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Amateur Singlet

Size Guide

Our Fall and Spring 2017 singlets have been refined to fit true-to-size. If you purchased a 2015 or 2016 singlet, we recommend going up one size. Garment measurements are below, but if you have questions please reach out to


Chest 31"
Front Length 22.5"
Back Length 23.25"


Chest 33"
Front Length 24"
Back Length 24.75"


Chest 35"
Front Length 24.5"
Back Length 25.25"


Chest 37"
Front Length 25.25"
Back Length 26"

All measurements are garment sizing

Amateur Tradition

 Roger Bannister toed the line for the mile at Iffley Road in his Amateur Athletic Association kit, kicking up cinders from the track onto his all-white singlet and shorts with each 59 second lap. We honor this tradition with our own white Van Cortlandt Singlet, lovingly finished with an embroidered laurel patch inspired by collegiate insignia.

The Race

Six men raced the mile at the annual Oxford vs. the Amateur Athletic Association dual meet in 1954: Alan Gordon and George Dole of O.U.A.C. and Roger Bannister, Chris Brasher, Chris Chataway and Tom Hulatt representing the A.A.A. Another Oxford runner, Nigel Miller, was entered to run, but came to the meet as a spectator, having somehow forgotten he was signed up for the mile. As a result, it was George Dole, an American Rhodes Scholar finalist from Maine, who claimed the honor of being “last in the first.” Dole - exhausted from preparing for his final exams in Biblical Hebrew and Arabic - ran a 4:25 mile, while Bannister made history.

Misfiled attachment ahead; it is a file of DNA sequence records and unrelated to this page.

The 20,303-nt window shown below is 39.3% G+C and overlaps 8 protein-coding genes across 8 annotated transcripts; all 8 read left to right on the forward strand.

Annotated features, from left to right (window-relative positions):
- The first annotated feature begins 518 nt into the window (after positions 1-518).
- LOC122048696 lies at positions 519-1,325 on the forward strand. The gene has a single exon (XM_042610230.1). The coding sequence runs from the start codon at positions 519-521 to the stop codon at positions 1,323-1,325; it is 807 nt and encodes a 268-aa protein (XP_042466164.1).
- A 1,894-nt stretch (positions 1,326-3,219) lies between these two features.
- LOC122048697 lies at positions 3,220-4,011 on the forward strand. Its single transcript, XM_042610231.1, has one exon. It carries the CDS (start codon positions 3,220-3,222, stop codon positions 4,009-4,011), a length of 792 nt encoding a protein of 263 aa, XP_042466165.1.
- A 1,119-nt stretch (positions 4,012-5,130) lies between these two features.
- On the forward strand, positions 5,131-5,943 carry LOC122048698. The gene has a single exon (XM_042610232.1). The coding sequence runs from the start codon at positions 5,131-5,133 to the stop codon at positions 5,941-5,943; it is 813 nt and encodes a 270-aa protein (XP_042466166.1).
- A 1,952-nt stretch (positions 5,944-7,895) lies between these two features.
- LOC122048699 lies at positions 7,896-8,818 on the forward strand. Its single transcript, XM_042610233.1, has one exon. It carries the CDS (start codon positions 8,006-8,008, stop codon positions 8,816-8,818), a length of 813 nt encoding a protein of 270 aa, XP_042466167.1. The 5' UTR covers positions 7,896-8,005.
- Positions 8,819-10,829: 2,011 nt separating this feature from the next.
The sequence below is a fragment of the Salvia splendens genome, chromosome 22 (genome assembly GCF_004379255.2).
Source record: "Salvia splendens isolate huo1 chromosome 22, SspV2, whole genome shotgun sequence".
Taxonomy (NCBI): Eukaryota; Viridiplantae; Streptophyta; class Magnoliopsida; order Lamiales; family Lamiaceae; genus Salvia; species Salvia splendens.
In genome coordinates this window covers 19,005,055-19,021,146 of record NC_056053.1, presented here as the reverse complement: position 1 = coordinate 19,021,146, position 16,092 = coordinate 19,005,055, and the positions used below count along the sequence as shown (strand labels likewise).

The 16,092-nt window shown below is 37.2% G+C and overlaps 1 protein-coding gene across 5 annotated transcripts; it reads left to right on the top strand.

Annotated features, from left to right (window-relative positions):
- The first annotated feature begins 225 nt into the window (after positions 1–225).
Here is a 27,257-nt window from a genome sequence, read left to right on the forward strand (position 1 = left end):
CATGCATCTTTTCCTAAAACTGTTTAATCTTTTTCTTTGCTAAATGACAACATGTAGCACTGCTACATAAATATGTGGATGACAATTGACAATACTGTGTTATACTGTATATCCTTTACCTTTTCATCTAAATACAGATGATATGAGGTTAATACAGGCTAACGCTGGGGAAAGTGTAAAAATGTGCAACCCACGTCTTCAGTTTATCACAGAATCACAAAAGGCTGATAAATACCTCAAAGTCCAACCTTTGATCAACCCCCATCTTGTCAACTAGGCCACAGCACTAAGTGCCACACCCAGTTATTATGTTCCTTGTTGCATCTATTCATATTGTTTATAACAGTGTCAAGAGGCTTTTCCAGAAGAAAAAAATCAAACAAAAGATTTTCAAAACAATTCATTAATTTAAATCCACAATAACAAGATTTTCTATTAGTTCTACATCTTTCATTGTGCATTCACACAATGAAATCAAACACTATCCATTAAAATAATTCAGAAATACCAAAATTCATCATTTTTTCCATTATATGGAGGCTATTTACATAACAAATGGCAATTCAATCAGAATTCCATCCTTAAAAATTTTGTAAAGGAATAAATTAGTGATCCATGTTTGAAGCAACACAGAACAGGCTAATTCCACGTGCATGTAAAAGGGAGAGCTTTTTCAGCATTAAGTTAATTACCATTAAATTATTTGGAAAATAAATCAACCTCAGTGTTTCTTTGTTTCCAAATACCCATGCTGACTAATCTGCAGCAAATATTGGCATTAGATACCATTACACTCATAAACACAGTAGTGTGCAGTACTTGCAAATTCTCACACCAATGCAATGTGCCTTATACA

Dole held on to many of the pieces of memorabilia from his time at Oxford and it was from his treasure trove that we pulled the iconography for The Amateur Collection, including the laurels, a centipede and a tortoise. The latter were symbols used by Oxford Cross Country, which fields second, third and fourth teams for the annual Varsity match against Cambridge, each represented by a different animal. For Dole, these patches were symbols of the height of his amateur running career, “I didn’t realize until after I came back to the States how much my running was motivated by the companionship and participation in the team.” In utilizing them across The Amateur Collection, we pay homage to this legacy of excellence.

We visited George Dole at his home in Maine for the first ever issue of METER to hear his story of the May 6th race first-hand. Read his tale, here.

The Amateur Collection

Sir Roger Bannister’s sub-4:00 mile is the ultimate amateur achievement and represents a high water mark in a long history of amateur running in the UK.

To mark the 65th anniversary, we’ve released “The Amateur Collection” - pieces inspired by the iconography of British amateur athletics and in celebration of all those who run for the love.

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